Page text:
Windsor gets first glimpse at new Chrysler Pacifica

The public got a first look Monday at the new type of minivan that Chrysler hopes will entice a new generation of buyers and will be built in Windsor.

New type of minivan will be built at Windsor assembly plant

Chrysler unveiled the Pacifica at the North American International Auto Show on Monday. (Tony Ding/Associated Press)

The public got a first look Monday at the new type of minivan that Chrysler hopes will entice a new generation of buyers and which will be built in Windsor.

Called the Pacifica, the minivan has a sleeker look than the most recent models that Chrysler has put forward. It has a series of new features including sliding doors that open automatically when a driver puts a foot under them.

Windsor Mayor Drew Dilkens called the revamped minivan product "a game changer" for the city and for the automaker.

"I think these minivans are going to sell like hot cakes and the new Pacifica is going to be a real star on the streets," he said in Detroit on Monday, after the minivan was formally unveiled at the North American International Auto Show.

Dino Chiodo, the president of Unifor Local 444, said he believes the Chrysler Pacifica will be 'a hit' with consumers. (CBC)

Dino Chiodo, the president of Unifor Local 444, was similarly optimistic about the Pacifica's appeal to buyers.

"We think this is a hit," he told CBC News at the auto show on Monday. "This is a beautiful vehicle and we think that we're going to sell lots of them because people can see the work that's gone into it and I think people will really appreciate what it has to offer."

Electrician Chris Fantin was among a group of people who helped oversee the assembly of the machines that Chrysler workers will use to build the new minivans.

Monday marked the first time he had seen the fully finished Pacifica.

"I'm very proud," he told CBC News in an interview.

'Dominant leadership position'

Chrysler has said it intends to hire at least 600 new staff to work at the Windsor plant where the Pacifica will be built. Reid Bigland, the president and CEO of Fiat Chrysler Automobiles Canada, confirmed that figure at the auto show on Monday.

Reid Bigland, the president and CEO of FCA Canada, reiterated that the automaker will be hiring at least 600 people to work at the Windsor plant where the new Chrysler Pacifica will be assembled. (CBC)

"Over 600 people," Bigland said Monday, telling reporters that more details would be provided at the Toronto auto show next month.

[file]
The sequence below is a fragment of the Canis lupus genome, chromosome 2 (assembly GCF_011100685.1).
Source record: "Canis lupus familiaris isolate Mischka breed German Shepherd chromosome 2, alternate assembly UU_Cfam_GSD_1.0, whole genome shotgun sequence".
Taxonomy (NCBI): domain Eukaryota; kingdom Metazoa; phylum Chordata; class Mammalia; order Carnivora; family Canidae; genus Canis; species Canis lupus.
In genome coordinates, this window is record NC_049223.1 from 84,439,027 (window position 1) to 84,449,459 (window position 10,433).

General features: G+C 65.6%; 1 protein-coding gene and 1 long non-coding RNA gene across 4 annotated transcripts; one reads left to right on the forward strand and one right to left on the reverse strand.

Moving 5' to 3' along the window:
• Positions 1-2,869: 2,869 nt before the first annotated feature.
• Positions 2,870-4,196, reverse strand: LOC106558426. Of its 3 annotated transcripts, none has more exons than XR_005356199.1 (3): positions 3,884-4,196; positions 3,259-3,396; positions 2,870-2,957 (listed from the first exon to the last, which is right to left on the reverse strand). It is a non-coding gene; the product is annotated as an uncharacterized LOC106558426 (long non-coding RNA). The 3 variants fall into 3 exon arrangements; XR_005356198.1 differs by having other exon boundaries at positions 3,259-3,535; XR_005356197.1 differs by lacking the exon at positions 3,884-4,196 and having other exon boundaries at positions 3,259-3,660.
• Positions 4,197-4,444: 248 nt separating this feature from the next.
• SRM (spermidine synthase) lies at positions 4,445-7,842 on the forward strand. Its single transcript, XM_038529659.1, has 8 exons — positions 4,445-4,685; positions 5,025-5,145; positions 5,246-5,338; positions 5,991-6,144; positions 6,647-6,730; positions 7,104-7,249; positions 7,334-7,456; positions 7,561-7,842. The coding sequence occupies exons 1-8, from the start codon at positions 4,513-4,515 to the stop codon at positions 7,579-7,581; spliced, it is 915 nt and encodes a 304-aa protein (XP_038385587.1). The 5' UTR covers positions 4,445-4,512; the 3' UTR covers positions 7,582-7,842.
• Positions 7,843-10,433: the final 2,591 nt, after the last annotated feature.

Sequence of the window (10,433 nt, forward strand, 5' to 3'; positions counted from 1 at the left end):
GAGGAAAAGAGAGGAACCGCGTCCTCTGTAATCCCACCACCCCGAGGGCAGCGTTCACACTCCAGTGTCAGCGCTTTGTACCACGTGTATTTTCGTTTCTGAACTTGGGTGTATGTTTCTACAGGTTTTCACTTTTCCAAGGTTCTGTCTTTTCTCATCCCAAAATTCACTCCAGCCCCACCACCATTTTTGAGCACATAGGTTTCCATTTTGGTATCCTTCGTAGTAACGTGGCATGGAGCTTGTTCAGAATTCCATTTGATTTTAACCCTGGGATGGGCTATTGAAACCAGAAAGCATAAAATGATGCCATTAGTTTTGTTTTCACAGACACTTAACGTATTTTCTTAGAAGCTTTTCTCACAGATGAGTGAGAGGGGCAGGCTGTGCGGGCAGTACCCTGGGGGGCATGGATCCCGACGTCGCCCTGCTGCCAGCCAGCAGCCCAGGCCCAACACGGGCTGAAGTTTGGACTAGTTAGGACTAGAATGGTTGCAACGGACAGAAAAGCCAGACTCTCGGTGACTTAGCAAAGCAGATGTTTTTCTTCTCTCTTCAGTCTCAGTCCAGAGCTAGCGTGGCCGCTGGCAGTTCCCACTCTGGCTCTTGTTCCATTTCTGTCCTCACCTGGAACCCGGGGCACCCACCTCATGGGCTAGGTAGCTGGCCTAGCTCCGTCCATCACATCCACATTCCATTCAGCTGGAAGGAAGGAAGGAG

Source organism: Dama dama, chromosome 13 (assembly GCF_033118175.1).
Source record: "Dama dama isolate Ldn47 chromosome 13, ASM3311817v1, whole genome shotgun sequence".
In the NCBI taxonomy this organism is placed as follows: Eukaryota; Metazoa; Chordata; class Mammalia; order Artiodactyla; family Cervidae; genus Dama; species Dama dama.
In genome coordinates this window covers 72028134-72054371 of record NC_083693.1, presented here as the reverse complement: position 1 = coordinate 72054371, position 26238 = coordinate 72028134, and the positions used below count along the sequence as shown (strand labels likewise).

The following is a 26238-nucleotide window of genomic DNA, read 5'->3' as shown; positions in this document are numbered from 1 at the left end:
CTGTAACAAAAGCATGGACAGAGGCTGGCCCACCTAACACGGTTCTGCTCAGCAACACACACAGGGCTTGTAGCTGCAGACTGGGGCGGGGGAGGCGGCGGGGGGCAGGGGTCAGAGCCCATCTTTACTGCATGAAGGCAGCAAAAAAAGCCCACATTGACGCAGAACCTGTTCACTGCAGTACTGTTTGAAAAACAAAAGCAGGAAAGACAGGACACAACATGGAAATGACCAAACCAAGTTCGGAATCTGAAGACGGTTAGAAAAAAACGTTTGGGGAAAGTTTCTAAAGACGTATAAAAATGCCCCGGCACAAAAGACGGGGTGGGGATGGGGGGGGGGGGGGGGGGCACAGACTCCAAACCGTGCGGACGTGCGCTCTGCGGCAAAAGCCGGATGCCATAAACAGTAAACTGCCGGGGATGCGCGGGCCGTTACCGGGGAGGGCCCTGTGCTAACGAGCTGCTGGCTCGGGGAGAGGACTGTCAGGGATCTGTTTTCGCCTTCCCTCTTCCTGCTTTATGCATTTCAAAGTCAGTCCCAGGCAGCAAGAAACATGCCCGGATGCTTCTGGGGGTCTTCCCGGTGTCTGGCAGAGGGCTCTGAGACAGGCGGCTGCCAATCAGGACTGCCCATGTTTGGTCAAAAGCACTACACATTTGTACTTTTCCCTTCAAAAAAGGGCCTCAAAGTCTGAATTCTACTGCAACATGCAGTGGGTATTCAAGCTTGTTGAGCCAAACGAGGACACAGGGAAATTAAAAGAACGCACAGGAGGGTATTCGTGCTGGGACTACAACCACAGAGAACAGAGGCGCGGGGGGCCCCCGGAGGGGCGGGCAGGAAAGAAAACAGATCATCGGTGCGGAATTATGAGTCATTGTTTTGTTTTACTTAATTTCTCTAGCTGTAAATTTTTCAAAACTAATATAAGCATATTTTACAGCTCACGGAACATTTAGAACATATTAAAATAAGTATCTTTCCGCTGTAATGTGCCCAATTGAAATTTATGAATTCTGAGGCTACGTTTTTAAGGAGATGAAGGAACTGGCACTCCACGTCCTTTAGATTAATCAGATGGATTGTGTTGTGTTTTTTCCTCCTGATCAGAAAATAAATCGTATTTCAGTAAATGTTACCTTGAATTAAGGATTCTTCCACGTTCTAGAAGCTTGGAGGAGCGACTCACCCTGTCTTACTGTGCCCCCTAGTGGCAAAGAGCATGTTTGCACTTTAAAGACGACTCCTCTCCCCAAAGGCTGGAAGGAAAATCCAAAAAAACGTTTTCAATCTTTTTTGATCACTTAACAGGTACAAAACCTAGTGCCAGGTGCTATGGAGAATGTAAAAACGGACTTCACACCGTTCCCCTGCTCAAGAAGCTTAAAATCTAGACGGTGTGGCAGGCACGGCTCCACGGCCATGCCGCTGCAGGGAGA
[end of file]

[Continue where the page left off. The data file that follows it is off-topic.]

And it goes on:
Bigland said he believed the Pacifica will help Chrysler keep its foot on the gas in the minivan market.

"If you think about that vehicle, we have dominated that segment since we invented it 30 years ago," he said.

"Our market share in the Canadian marketplace is right around 70 per cent and this is truly the next generation of minivan."

Sales key to future plans

Tony Faria, the co-director of the Office of Automotive and Vehicle Research at the University of Windsor's Odette School of Business, said the automaker has turned its Windsor facility into one that can make different types of vehicles at the same time.

Windsor Mayor Drew Dilkens believes the new Chrysler Pacifica will be a 'gamechanger' for the automaker. (CBC)

But Faria said sales will ultimately dictate how Chrysler deploys its staff resources at the Windsor plant.

"Right now, we'll see, into the future whether the three shifts are totally minivan, or whether a new product will be brought into Windsor," Faria told CBC Radio's Windsor Morning in an interview on Monday.

"And I think that's something Chrysler is looking at, depending on what minivan sales in the future are."

Faria said the flexibility in production that is possible at the Windsor plant gives Chrysler the ability to respond to what the market demands, whether consumers want lots of minivans or not.

"The plants that are going to have a future with any of the auto companies, whether it's Chrysler or anyone else, are the flexible plants," said Faria.

"Because a flexible plant gives you the opportunity that if one vehicle isn't selling as well as expected, you simply substitute the production of another vehicle and the plant keeps operating at full capacity rather than having to operate at less than full capacity."

With files from The AP and the CBC's Alex Brockman, Joana Draghici and Marine Lefevre


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